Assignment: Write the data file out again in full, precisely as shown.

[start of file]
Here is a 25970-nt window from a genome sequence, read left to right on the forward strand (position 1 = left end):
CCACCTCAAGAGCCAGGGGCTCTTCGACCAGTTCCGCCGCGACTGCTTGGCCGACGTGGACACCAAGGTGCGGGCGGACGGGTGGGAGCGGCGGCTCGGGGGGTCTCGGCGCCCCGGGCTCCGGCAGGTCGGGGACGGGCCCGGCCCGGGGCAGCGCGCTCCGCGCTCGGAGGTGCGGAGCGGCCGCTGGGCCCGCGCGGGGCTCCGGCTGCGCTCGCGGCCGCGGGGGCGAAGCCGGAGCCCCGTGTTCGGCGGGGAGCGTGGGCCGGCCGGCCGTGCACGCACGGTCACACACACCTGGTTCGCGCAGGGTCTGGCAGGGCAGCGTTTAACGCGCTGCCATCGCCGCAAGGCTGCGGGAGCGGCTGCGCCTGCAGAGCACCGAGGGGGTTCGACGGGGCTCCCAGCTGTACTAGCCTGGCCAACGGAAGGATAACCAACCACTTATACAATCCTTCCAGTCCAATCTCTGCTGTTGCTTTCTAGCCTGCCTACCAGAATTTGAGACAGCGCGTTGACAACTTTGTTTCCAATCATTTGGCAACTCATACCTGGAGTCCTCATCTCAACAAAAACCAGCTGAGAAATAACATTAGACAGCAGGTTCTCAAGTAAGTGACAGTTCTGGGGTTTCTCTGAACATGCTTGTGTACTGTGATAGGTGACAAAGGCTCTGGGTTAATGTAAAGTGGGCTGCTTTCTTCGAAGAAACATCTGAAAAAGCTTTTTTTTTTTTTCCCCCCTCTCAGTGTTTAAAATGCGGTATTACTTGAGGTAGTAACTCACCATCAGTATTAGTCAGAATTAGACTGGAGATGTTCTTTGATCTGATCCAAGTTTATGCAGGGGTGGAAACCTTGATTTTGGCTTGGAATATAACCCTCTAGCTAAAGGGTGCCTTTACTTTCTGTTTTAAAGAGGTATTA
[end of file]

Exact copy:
Here is a 25970-nt window from a genome sequence, read left to right on the forward strand (position 1 = left end):
CCACCTCAAGAGCCAGGGGCTCTTCGACCAGTTCCGCCGCGACTGCTTGGCCGACGTGGACACCAAGGTGCGGGCGGACGGGTGGGAGCGGCGGCTCGGGGGGTCTCGGCGCCCCGGGCTCCGGCAGGTCGGGGACGGGCCCGGCCCGGGGCAGCGCGCTCCGCGCTCGGAGGTGCGGAGCGGCCGCTGGGCCCGCGCGGGGCTCCGGCTGCGCTCGCGGCCGCGGGGGCGAAGCCGGAGCCCCGTGTTCGGCGGGGAGCGTGGGCCGGCCGGCCGTGCACGCACGGTCACACACACCTGGTTCGCGCAGGGTCTGGCAGGGCAGCGTTTAACGCGCTGCCATCGCCGCAAGGCTGCGGGAGCGGCTGCGCCTGCAGAGCACCGAGGGGGTTCGACGGGGCTCCCAGCTGTACTAGCCTGGCCAACGGAAGGATAACCAACCACTTATACAATCCTTCCAGTCCAATCTCTGCTGTTGCTTTCTAGCCTGCCTACCAGAATTTGAGACAGCGCGTTGACAACTTTGTTTCCAATCATTTGGCAACTCATACCTGGAGTCCTCATCTCAACAAAAACCAGCTGAGAAATAACATTAGACAGCAGGTTCTCAAGTAAGTGACAGTTCTGGGGTTTCTCTGAACATGCTTGTGTACTGTGATAGGTGACAAAGGCTCTGGGTTAATGTAAAGTGGGCTGCTTTCTTCGAAGAAACATCTGAAAAAGCTTTTTTTTTTTTTCCCCCCTCTCAGTGTTTAAAATGCGGTATTACTTGAGGTAGTAACTCACCATCAGTATTAGTCAGAATTAGACTGGAGATGTTCTTTGATCTGATCCAAGTTTATGCAGGGGTGGAAACCTTGATTTTGGCTTGGAATATAACCCTCTAGCTAAAGGGTGCCTTTACTTTCTGTTTTAAAGAGGTATTA